I remember times when one of my children, upon being refused a treat or a toy, would lament that I didn’t love them. I would always laugh, and so would they, because we both knew how far from the truth that was. But what if adults say this to each other and really mean it? How do you defend yourself when someone says you don’t care? It can be a no win situation.
First, it is important to recognize that it is inappropriate to tell another person how they feel. That robs them of the freedom to express their own feelings. Second, loving or caring should not automatically be associated with doing certain things. If you want to know if someone loves you or has stopped loving, it is best just to ask them, rather than to challenge them because of some behavior. If you want to see more of a particular behavior, then it’s okay to ask for it, but you don’t need to attach an emotional bomb to your request.
If you tell him he doesn’t love you because he never brings you flowers, then where does that leave him when he spends so much time working on the yard because he wants it to look attractive for you? If you’re mad because he never says you look nice, you might be missing the fact that he thinks you’re beautiful, even first thing in the morning. If you think she doesn’t love you because she spends so much time talking with her friends, you might be unaware that she talks to them about how much she does love you.
In any case, a positive approach always works better. Telling someone they don’t care triggers defensive reactions, not deeper levels of caring. Talking about what you would like to create with a person is a way of painting a positive picture that you can strive for.
And as for parents telling teenagers that they don’t feel loved because the kids would rather be with friends, or kids thinking parents don’t love them because they won’t finance a car, these are guilt trips plain and simple. Don’t lay guilt trips on people you care about, because for sure, they’ll think you don’t love them.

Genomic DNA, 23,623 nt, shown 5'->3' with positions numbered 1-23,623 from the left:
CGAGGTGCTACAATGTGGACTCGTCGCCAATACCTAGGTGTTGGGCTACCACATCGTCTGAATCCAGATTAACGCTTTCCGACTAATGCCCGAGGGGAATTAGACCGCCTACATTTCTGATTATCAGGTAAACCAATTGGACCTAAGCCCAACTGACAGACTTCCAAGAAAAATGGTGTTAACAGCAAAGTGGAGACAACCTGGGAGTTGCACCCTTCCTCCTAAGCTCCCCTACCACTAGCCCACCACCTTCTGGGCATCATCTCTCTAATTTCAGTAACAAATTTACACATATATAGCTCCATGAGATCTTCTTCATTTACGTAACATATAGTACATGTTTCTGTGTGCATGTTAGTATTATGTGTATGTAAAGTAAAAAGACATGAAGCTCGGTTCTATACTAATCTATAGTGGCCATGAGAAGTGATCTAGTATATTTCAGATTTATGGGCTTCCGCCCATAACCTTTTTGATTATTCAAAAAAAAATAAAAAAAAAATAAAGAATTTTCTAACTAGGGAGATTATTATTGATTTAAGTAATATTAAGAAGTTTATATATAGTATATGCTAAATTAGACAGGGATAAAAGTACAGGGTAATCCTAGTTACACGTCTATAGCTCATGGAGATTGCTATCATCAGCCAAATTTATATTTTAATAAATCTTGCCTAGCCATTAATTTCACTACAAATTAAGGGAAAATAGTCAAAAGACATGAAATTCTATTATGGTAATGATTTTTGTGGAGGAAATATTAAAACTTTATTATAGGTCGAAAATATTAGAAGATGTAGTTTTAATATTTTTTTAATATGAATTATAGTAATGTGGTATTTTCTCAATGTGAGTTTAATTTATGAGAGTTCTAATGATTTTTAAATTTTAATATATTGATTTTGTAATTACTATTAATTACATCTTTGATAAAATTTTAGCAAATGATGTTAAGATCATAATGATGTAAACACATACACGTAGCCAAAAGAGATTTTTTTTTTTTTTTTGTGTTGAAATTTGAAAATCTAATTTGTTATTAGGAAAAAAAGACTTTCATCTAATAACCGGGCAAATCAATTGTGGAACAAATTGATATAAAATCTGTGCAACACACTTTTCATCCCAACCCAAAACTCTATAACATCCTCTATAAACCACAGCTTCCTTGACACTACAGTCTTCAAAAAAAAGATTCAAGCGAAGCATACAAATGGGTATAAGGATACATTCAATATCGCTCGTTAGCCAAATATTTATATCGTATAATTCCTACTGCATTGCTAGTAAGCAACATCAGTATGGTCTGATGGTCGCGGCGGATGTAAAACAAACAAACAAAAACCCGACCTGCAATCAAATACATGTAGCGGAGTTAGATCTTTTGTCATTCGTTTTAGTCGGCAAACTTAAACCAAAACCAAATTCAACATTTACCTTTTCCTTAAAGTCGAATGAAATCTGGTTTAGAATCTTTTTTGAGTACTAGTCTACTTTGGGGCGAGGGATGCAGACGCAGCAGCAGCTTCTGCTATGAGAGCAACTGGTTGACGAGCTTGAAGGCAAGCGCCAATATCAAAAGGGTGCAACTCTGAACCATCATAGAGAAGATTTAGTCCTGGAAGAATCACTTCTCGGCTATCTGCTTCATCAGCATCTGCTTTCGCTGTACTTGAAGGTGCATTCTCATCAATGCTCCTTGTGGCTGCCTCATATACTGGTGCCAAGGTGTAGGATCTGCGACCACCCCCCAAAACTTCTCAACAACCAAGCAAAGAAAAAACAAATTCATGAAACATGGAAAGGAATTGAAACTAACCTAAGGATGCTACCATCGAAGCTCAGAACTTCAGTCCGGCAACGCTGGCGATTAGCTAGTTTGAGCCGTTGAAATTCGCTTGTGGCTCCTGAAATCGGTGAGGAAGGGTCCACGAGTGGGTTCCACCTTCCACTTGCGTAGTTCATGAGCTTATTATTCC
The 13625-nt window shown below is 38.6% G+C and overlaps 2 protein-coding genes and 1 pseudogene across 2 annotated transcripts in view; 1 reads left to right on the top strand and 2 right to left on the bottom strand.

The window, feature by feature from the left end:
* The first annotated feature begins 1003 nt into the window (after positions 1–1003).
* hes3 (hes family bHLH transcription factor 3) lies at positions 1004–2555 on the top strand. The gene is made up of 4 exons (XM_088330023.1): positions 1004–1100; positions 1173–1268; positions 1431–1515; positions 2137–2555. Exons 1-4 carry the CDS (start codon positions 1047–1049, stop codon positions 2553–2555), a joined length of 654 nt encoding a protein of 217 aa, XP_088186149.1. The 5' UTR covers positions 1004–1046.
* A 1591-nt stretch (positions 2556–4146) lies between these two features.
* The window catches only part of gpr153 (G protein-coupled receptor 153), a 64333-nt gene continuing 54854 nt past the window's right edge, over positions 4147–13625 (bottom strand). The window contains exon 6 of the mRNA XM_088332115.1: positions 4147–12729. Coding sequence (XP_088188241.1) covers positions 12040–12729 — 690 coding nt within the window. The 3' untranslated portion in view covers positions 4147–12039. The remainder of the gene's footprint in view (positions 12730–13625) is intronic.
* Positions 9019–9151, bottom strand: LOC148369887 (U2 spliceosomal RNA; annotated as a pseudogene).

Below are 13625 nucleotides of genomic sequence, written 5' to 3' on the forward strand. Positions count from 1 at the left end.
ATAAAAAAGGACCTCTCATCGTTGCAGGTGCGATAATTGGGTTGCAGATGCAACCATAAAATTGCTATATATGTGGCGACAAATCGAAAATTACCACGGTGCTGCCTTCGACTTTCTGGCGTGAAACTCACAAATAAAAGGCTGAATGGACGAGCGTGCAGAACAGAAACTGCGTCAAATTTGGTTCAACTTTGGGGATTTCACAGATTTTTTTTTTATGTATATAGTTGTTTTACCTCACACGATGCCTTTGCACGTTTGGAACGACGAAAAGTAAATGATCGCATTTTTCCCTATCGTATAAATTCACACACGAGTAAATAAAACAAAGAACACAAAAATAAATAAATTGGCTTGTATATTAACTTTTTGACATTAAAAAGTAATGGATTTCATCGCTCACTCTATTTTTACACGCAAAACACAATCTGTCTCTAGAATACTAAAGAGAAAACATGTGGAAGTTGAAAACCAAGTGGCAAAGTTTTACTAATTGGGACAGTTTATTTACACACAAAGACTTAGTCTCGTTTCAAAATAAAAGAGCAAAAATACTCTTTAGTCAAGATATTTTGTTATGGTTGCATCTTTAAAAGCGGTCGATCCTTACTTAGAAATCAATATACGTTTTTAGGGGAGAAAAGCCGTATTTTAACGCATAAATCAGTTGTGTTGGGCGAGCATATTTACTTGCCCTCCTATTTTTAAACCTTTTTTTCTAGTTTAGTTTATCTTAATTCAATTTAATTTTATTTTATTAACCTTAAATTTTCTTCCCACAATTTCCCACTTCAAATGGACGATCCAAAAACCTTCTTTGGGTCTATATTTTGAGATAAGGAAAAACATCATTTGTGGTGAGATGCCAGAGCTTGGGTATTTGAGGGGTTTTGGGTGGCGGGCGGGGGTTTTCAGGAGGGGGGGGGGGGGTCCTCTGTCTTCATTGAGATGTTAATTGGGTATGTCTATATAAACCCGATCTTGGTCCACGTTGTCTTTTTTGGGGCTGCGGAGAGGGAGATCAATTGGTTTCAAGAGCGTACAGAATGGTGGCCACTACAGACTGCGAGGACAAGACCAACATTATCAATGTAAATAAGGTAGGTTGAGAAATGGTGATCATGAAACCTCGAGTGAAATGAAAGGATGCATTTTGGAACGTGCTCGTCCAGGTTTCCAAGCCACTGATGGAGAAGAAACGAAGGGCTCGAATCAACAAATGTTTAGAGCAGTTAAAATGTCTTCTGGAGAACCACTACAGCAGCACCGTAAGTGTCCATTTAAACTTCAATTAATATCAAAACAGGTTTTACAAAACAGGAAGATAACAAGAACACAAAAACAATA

Gwen Randall-Young is an author and award-winning Psychotherapist. For permission to reprint this article, or to obtain books or cds, visit www.gwen.ca



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Celebrating Differences


Psychology for Living

Gwen Randall-Young

Built into our culture is a natural tendency to compare ourselves with others. From the time a child starts first grade, he or she becomes aware of subtle, or not-so-subtle evaluations and placements. Whether the teacher is showing an example of ‘good work’, or the pecking order is being established on the playground, each child has a sense of where he or she stands in relation to others.

As we grow up in a society that fosters consumerism, the goal of advertising is to make us feel like we need more – that what we have, or where we are in life, is not good enough. Further, with media focus on unrealistic standards of style and beauty, it is easy to feel on the ‘outside’. This is the complete opposite of how it should be.
Every individual is unique, and in that uniqueness is something rare and special. Other than snowflakes, I cannot think of aspects of nature that are truly one-of-a-kind. Something wonderful happens when we celebrate what is ‘different’ about each of us. It is the differences that define us, and differentiate us from all others.